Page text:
A new interactive map is launched today (16 June, 2010) by the Marine Conservation Zone Project, to create an insight into how the sea is being used, and to build upon what we know about existing marine species and habitats in our seas. Anyone who uses the sea is invited to contribute to this initiative, which will help to identify potential sites for Marine Conservation Zones (MCZs). MCZs are a new type of Marine Protected Area (MPA) which will conserve nationally important marine species and habitats, and will become part of a network of MPAs that the UK is committed to establishing by 2012.
This interactive map has been specially developed for the Marine Conservation Zone (MCZ) Project, a partnership project which is working with people who use the sea ? for their livelihood or leisure pursuits ? to identify MCZs in English inshore waters and offshore waters next to England, Wales and Northern Ireland. People can take part in two ways: either by uploading information about their marine activities, and the location of marine wildlife, notable habitats and geological features they have seen; or by just looking at the layers of data out of personal interest to discover more about their region’s sea.
All data will be analysed and will inform recommendations for potential MCZs as part of the work being delivered by four regional MCZ projects covering the south-east (Balanced Seas), south-west (Finding Sanctuary), Irish Sea (Irish Sea Conservation Zones) and North Sea (Net Gain).
Tom Hooper, project manager of Finding Sanctuary said: “We’ve been using a regional version of this interactive map in the south-west for just over a year now, and it is fantastic news that it is now being rolled out nationally across all of the MCZ projects. All of us involved with the MCZ Project want to ensure that these important decisions are based on the best data; not just from marine industries, but from individuals who use the sea. Together, with information from face-to-face interviews that all four regional MCZ projects have been conducting, it will help to build up a detailed picture of the ecological value and use of our seas.”
He continued: “It is easy to use – you follow a series of simple steps showing you how to upload your information onto the map, or how to just browse and have a look around. It is a window into what exists under the waves, easily accessed easily from a computer, without having to don a wetsuit and mask.”
Tom Hooper concluded: “It is easier to obtain data from sectors that have a national body, for example, the cables industry. But it is more difficult to collect information on activities such as sea angling, diving and other recreational activities as they are more dispersed. It is crucial that people get involved at this stage so their voices can be heard. The maps of anonymous data that we have gathered over the past couple of years have already been tremendously valuable.”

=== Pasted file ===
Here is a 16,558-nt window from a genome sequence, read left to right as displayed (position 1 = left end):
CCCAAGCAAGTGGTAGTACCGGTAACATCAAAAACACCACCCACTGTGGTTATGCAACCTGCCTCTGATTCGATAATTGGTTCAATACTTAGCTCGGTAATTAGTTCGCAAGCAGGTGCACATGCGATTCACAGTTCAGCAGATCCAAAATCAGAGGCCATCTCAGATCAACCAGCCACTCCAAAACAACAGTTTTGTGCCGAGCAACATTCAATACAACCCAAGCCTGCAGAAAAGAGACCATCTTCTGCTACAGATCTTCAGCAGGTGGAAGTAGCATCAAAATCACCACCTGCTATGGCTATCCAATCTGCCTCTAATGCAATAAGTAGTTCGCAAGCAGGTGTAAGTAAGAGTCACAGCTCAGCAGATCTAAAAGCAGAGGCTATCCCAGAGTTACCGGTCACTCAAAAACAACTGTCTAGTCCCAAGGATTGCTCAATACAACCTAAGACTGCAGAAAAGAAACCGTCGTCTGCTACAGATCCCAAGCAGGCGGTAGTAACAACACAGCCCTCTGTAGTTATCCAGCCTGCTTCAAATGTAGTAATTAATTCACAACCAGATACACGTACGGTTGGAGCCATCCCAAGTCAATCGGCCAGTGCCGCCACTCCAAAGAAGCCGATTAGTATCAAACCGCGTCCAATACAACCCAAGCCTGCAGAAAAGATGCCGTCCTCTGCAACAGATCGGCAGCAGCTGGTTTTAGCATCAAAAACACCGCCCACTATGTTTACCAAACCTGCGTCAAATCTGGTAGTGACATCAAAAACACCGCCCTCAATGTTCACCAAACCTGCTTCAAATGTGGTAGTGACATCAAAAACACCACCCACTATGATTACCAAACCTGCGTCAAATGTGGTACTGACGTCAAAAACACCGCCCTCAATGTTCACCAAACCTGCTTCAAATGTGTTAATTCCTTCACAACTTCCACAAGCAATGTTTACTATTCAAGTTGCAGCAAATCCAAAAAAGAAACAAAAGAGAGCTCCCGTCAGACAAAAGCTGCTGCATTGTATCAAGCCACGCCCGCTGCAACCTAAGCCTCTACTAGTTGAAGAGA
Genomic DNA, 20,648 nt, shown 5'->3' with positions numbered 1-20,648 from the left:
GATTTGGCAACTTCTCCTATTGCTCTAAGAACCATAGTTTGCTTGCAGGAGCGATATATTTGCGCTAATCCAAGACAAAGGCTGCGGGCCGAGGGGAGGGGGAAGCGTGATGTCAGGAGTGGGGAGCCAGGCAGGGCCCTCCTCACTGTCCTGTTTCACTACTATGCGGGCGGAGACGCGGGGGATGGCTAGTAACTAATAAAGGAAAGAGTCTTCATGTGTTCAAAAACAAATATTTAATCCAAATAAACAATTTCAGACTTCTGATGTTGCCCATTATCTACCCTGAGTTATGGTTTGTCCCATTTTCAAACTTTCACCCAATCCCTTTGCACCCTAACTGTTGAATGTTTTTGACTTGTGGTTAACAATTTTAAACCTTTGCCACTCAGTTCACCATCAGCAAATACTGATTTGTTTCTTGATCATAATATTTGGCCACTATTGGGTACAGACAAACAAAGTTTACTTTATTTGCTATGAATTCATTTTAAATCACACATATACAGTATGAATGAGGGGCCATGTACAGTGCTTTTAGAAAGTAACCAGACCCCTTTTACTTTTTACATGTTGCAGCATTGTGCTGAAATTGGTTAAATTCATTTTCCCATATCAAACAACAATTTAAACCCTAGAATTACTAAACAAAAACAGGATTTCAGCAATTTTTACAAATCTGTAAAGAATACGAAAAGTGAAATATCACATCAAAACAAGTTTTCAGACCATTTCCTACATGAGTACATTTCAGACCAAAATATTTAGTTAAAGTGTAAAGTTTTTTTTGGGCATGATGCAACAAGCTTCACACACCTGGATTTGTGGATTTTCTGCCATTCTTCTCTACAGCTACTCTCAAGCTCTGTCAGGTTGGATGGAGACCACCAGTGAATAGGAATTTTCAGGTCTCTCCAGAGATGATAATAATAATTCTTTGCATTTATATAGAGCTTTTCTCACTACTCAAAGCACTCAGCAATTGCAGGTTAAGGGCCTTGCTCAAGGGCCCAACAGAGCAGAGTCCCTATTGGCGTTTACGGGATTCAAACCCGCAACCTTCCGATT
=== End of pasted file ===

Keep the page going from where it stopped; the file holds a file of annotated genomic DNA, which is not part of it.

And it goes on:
Using this exceptional level of public participation and the best evidence available, the MCZ Project is working with sea users and interest groups to plan Marine Conservation Zones for a healthy, sustainable marine environment. The interactive map is at: www.mczmapping.org and the deadline for uploading data is 30 September 2010.
Marine species and habitats online
Details of species and habitats that MCZs will be designed to protect can also be found online at: www.naturalengland.org.uk/ourwork/marine/protectandmanage/mpa/mcz/features/default.aspx
For example, did you know that ...?
- The fan mussel family was prized for its gold-coloured byssus threads, produced to anchor themselves to the seabed, which were woven into expensive fabrics; but superstitious seamen believed that the threads were the hair of drowned sailors.
- Maerl (the collective term for several species of red seaweed, with hard, chalky skeletons) is extremely slow growing. Parts of large maerl beds may be up to 8,000 years old.
- One cubic metre of intertidal mud might contain over 1,000 worms.
- Peacock’s tail seaweed is used as an ingredient in anti-aging cosmetics.
- Seahorses have a single mate for life. Every morning, they come together, dance, change their colour, twirl around with linked tails and then separate for the rest of the day.
- File shells are one of the few species of bivalve that can swim: they achieve jet propulsion by ‘clapping’ their shells to force out streams of water.
Ecological Network Guidance
The Ecological Network Guidance is the manual which gives advice to the four regional MCZ projects on how to identify MCZs. The manual describes the variety of marine wildlife and habitats that will be protected by MCZs. Key components of its advice are: how much each habitat should be protected; how many examples of marine species and habitats should be included in each project area; and how big and how far apart the MCZs should be. This statutory advice has been written by Natural England and the Joint Nature Conservation Committee (JNCC). The four regional MCZ projects will use this guidance to develop their recommendations. Government will use these recommendations as a basis for selecting MCZs for designation in 2012. Visit: www.naturalengland.org.uk/Images/100608_ENG_v10_tcm6-17607.pdf